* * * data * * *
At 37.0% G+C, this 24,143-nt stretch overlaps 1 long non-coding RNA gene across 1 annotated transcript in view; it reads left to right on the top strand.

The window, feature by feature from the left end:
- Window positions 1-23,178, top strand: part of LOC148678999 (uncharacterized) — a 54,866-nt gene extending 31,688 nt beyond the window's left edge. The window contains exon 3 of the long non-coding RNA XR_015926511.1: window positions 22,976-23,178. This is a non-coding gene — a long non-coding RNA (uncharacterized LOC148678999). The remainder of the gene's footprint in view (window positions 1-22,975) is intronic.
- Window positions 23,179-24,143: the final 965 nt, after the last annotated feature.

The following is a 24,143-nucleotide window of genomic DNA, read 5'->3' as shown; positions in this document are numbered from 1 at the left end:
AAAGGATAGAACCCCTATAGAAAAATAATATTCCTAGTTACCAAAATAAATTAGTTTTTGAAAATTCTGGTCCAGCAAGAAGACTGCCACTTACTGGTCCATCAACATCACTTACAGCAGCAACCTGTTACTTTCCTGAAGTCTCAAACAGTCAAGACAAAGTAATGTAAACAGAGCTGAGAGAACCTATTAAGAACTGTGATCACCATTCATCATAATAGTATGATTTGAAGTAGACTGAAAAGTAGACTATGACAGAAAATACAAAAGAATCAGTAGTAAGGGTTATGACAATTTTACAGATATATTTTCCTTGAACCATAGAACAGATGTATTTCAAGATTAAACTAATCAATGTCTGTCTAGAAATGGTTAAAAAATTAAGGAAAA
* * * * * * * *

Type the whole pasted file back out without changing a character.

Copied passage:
At 37.0% G+C, this 24,143-nt stretch overlaps 1 long non-coding RNA gene across 1 annotated transcript in view; it reads left to right on the top strand.

The window, feature by feature from the left end:
- Window positions 1-23,178, top strand: part of LOC148678999 (uncharacterized) — a 54,866-nt gene extending 31,688 nt beyond the window's left edge. The window contains exon 3 of the long non-coding RNA XR_015926511.1: window positions 22,976-23,178. This is a non-coding gene — a long non-coding RNA (uncharacterized LOC148678999). The remainder of the gene's footprint in view (window positions 1-22,975) is intronic.
- Window positions 23,179-24,143: the final 965 nt, after the last annotated feature.

The following is a 24,143-nucleotide window of genomic DNA, read 5'->3' as shown; positions in this document are numbered from 1 at the left end:
AAAGGATAGAACCCCTATAGAAAAATAATATTCCTAGTTACCAAAATAAATTAGTTTTTGAAAATTCTGGTCCAGCAAGAAGACTGCCACTTACTGGTCCATCAACATCACTTACAGCAGCAACCTGTTACTTTCCTGAAGTCTCAAACAGTCAAGACAAAGTAATGTAAACAGAGCTGAGAGAACCTATTAAGAACTGTGATCACCATTCATCATAATAGTATGATTTGAAGTAGACTGAAAAGTAGACTATGACAGAAAATACAAAAGAATCAGTAGTAAGGGTTATGACAATTTTACAGATATATTTTCCTTGAACCATAGAACAGATGTATTTCAAGATTAAACTAATCAATGTCTGTCTAGAAATGGTTAAAAAATTAAGGAAAA